May 7, 2020 8:13 PM CST
Thread OP
Name: Melanie O
Mountain Home, Idaho (Zone 6b)
Teach me all your ways, masters!
Critters Allowed
Hey, y'all. Can you help me, or point me in the right direction(s) of where to become informed?

We bought a house in Mountain Home, Idaho, last summer. We have not done ANYTHING with it yet, for financial and schedule reasons. Now that summer is threatening to show up again, I'd really like to get to get started doing SOMETHING in the way of landscaping and gardening.

We have, basically, no clue what we're doing. We're kind of in the mountains, kind of in a valley, kind of neither, kind of both.

Our entire surrounding yards are just grass. This is not desirable. It just dies, because it's unnatural, and we refuse to water it incessantly just to keep it from dying.

Ideally, I think, we want to take out all the grass. In at least the front, have mostly stones or something to inhibit more grass and weeds from growing, and then just plant - whatever - is native to this area that is also nice to look at, for maximum curb appeal.

Overall, we want the most bang for our buck, in terms of lots of pretty with minimum upkeep. My husband is disabled, and I am plagued with several serious chronic health issues. Our kids are nearly grown and, when they fly the coop, we won't have any help.

We'd love to be able to grow food. And also have different paths here and there in the back, to different areas of interest. Would love some trees. I just don't know what grows well here, and I don't know when to plant. I need a guru or three!

Thanks in advance for any guidance!
“I like rice. Rice is great when you’re hungry and you want 2,000 of something.” —Mitch Hedberg
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May 7, 2020 8:38 PM CST
Name: Steve
Port Orchard, WA (Zone 8b)
Melanie, have driven through Mountain Home, on freeway, many times. It's sort of an arid, high, near dessert, with scrub brush. Also, I have live 36 miles from Mojave, in Lancaster, CA, another arid, high, near dessert. Elm trees might work, but do need some water. Best to check with local nurseries, and to drive around and see what others have done without lawns. For front, the best might be colored gravel and a few local plants. Be open to local plants. You are not in an area to have green grass and flowering plants without providing water.
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Sep 16, 2020 3:02 PM CST
Name: aka Annie
WA-rural 8a to (Zone 7b)
You might have found other ideas, but when we lived in Las Vegas, xerscaping worked really well and super easy to maintain. We used gravel, big rocks, a couple trees and shrubs, then had a small garden in back and a few flowers. There was no grass, the trees (evergreen) did not drop leaves and we had anything that needed water on drip and timers. The builders had put in the original landscaping and done a good start. We added, but kept it very easy. Worked on it about 1 hour a month unless we had a water leak or in the food garden. See if you can use Google maps street view to look at Vegas homes on the edges of Vegas.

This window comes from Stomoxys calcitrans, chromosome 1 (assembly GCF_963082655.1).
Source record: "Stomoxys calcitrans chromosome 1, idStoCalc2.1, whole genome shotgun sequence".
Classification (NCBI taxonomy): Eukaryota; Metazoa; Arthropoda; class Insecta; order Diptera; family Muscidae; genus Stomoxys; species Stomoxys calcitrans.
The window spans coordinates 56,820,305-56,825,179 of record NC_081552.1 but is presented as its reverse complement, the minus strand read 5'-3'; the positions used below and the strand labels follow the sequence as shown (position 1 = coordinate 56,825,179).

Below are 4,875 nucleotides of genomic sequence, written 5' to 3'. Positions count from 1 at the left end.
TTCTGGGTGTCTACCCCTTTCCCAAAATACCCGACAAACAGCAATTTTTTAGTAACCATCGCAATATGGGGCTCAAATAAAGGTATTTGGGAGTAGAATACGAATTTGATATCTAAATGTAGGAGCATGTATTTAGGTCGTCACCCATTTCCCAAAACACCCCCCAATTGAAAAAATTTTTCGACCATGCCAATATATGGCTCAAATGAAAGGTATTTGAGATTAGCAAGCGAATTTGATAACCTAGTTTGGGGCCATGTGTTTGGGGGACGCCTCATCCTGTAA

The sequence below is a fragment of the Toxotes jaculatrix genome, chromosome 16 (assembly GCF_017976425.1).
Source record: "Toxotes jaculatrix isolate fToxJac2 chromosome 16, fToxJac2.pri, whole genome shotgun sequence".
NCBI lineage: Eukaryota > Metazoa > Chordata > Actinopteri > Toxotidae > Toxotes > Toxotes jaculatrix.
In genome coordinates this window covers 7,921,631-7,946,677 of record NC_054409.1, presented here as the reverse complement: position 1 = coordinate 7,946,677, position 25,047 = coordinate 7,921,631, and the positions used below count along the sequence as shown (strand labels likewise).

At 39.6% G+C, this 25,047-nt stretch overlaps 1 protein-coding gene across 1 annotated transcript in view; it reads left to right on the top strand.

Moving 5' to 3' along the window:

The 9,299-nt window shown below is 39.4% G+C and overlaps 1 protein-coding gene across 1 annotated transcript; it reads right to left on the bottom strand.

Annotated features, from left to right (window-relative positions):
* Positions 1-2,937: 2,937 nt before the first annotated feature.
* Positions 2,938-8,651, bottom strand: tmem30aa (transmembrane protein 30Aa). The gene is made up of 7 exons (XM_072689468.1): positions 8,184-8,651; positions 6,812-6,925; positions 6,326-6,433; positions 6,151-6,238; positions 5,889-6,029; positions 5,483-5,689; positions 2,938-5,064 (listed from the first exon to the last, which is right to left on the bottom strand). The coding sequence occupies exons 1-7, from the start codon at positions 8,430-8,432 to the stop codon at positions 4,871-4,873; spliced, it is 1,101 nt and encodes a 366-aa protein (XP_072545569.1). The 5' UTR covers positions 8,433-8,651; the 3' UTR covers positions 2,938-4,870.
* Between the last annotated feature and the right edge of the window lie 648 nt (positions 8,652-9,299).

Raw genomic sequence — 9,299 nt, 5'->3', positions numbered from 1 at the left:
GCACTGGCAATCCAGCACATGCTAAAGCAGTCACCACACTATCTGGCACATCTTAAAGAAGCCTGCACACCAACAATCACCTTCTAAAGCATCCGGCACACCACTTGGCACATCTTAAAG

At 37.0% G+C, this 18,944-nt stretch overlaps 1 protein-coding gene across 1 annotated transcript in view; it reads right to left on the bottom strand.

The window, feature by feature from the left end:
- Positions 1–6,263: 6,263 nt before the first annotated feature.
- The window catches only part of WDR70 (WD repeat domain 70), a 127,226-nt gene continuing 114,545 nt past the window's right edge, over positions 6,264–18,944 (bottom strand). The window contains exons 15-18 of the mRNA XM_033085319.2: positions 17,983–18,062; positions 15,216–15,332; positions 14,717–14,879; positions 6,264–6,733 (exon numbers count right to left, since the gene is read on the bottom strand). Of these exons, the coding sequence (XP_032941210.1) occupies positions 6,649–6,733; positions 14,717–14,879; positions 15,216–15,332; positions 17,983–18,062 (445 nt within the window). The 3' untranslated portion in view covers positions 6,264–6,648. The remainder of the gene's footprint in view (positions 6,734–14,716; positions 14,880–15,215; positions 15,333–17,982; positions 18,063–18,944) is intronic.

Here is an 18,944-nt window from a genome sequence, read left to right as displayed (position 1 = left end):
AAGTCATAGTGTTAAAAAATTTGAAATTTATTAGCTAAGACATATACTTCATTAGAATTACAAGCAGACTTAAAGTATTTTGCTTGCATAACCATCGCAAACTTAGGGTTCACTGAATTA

Dec 12, 2020 11:28 PM CST
Name: Jen
The Dry Side of Oregon (Zone 6b)
Native Plants and Wildflowers Seed Starter Cactus and Succulents Cut Flowers Dahlias Bulbs
Birds Bee Lover Hummingbirder Greenhouse Region: Oregon
Hey there! I'm in zone 6b, too, on the dry side of Oregon. We did the same - planted lots of rocks (because we have a ton of it around here!) and planted native high desert plants between the rocks. We have focused on native plants to ensure we're not bound to watering like crazy. We watered to get plants established that we brought in. We also allow for native "volunteers" :)

I've had great success with flowers and shrubs like Oregon grape, Indian blanket flower, penstemons, Cali poppies and other native plants. The best part is that my water needs aren't through the roof since everything I grow does well here.

Have you found any native nurseries in your area yet? That's a really great place to start - that and your state extension office. Best of luck!
"Gardening is cheaper than therapy - plus you get cucumbers."
Low-Water/High Desert Seeds
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Dec 13, 2020 12:13 AM CST
Name: Bea
PNW (Zone 8b)
Bulbs Native Plants and Wildflowers Spiders! Solar Power Hibiscus Hydrangeas
Peonies Hummingbirder Houseplants Hostas Keeps Horses Zinnias
A great place to start I'd like to share my fav garden gal on YouTube videos. There is a whole lot of plant info from a Gardner who lives in Estern Oregon and owns a nursery. Lots of great plants she shows you exactly what to grow what works best for shade , sun, windy conditions, etc.

I love her and she is a wealth of creative landscaping ideas and a Master Gardner no matter what the amount available to spend for a variety of multi organized garden ideas from soup to nuts. Great for beginners. Also videos on how to grow from seed.

Best advice ...Join a garden club near you, so much info and lots of plants to share.

Just a bit from my experience ...The soil in your garden is the most important number 1 factor for a successful garden. Reading about soil is very helpful before starting any garden. I purchased truck loads of topsoil and mushroom compost for built up garden beds to cover hard pack clay, did not till in. Never looked back. Was so easy to plant in spring a soft rich soil with good ph is key to any successful garden.

Garden Answer:

Happy Gardening and Happy Holidays.🎄
I’m so busy... “I don’t know if I found a rope or lost a horse.”
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